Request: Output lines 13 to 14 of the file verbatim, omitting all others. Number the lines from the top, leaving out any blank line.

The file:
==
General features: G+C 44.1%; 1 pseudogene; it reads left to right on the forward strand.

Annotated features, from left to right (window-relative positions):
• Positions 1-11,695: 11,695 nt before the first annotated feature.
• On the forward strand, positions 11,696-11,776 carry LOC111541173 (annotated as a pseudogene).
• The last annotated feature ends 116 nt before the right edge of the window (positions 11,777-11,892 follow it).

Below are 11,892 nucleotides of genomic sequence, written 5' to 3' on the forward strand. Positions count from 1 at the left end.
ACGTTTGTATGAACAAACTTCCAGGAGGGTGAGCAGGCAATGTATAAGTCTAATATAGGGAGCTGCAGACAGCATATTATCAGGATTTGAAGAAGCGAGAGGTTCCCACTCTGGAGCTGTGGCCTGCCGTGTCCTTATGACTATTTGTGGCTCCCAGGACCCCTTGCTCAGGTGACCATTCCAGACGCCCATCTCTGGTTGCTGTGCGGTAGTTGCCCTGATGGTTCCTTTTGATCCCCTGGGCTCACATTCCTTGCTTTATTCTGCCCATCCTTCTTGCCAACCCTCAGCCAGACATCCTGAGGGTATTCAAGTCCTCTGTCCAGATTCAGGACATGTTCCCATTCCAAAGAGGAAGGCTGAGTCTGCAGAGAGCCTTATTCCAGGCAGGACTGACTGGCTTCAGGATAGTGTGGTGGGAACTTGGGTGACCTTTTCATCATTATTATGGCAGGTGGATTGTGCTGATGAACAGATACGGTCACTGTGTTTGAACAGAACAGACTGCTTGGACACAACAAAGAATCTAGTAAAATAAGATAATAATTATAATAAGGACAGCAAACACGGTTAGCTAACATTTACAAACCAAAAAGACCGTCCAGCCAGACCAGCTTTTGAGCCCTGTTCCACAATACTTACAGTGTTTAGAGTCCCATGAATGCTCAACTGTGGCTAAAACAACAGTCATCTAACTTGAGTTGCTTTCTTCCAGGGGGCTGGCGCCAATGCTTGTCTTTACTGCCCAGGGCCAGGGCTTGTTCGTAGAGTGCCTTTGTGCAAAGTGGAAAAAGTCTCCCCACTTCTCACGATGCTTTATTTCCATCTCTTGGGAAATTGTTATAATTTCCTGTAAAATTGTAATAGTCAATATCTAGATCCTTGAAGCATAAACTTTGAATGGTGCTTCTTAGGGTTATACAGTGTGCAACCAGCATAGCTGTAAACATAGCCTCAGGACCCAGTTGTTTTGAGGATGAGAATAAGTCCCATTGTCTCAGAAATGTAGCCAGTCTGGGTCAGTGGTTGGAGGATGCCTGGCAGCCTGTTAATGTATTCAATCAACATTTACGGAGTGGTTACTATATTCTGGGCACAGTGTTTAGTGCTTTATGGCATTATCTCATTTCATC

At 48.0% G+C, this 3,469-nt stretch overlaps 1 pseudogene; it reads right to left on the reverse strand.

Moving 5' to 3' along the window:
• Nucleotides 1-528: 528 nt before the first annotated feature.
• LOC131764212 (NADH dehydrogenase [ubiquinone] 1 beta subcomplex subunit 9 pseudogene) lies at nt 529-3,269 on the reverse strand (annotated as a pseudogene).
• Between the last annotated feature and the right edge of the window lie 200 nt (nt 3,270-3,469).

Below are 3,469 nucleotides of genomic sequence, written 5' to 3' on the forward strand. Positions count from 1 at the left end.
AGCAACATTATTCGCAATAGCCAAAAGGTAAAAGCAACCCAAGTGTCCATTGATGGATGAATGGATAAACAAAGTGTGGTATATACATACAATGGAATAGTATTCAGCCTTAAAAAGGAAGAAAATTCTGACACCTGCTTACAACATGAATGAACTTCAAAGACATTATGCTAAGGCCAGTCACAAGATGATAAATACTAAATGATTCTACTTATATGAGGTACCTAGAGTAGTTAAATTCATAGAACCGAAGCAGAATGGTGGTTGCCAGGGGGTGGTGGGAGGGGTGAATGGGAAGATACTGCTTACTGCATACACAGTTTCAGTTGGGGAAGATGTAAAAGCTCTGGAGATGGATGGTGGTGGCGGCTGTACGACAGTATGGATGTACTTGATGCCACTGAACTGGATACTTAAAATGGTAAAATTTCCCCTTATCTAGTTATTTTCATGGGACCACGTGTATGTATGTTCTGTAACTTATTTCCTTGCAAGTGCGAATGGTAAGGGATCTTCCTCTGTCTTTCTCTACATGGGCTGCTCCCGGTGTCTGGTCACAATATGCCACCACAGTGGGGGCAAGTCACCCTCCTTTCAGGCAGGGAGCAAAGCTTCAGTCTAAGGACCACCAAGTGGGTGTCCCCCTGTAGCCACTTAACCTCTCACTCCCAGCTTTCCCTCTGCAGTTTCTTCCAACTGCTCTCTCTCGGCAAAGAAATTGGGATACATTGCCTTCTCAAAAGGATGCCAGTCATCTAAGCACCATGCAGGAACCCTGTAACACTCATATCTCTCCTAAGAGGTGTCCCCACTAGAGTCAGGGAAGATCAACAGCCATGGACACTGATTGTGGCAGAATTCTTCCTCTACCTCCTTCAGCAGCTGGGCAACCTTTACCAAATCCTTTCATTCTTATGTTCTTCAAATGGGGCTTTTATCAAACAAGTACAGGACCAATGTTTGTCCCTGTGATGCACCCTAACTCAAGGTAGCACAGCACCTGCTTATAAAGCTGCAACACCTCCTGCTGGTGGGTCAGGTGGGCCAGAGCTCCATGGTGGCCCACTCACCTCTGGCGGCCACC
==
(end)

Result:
Below are 3,469 nucleotides of genomic sequence, written 5' to 3' on the forward strand. Positions count from 1 at the left end.
AGCAACATTATTCGCAATAGCCAAAAGGTAAAAGCAACCCAAGTGTCCATTGATGGATGAATGGATAAACAAAGTGTGGTATATACATACAATGGAATAGTATTCAGCCTTAAAAAGGAAGAAAATTCTGACACCTGCTTACAACATGAATGAACTTCAAAGACATTATGCTAAGGCCAGTCACAAGATGATAAATACTAAATGATTCTACTTATATGAGGTACCTAGAGTAGTTAAATTCATAGAACCGAAGCAGAATGGTGGTTGCCAGGGGGTGGTGGGAGGGGTGAATGGGAAGATACTGCTTACTGCATACACAGTTTCAGTTGGGGAAGATGTAAAAGCTCTGGAGATGGATGGTGGTGGCGGCTGTACGACAGTATGGATGTACTTGATGCCACTGAACTGGATACTTAAAATGGTAAAATTTCCCCTTATCTAGTTATTTTCATGGGACCACGTGTATGTATGTTCTGTAACTTATTTCCTTGCAAGTGCGAATGGTAAGGGATCTTCCTCTGTCTTTCTCTACATGGGCTGCTCCCGGTGTCTGGTCACAATATGCCACCACAGTGGGGGCAAGTCACCCTCCTTTCAGGCAGGGAGCAAAGCTTCAGTCTAAGGACCACCAAGTGGGTGTCCCCCTGTAGCCACTTAACCTCTCACTCCCAGCTTTCCCTCTGCAGTTTCTTCCAACTGCTCTCTCTCGGCAAAGAAATTGGGATACATTGCCTTCTCAAAAGGATGCCAGTCATCTAAGCACCATGCAGGAACCCTGTAACACTCATATCTCTCCTAAGAGGTGTCCCCACTAGAGTCAGGGAAGATCAACAGCCATGGACACTGATTGTGGCAGAATTCTTCCTCTACCTCCTTCAGCAGCTGGGCAACCTTTACCAAATCCTTTCATTCTTATGTTCTTCAAATGGGGCTTTTATCAAACAAGTACAGGACCAATGTTTGTCCCTGTGATGCACCCTAACTCAAGGTAGCACAGCACCTGCTTATAAAGCTGCAACACCTCCTGCTGGTGGGTCAGGTGGGCCAGAGCTCCATGGTGGCCCACTCACCTCTGGCGGCCACC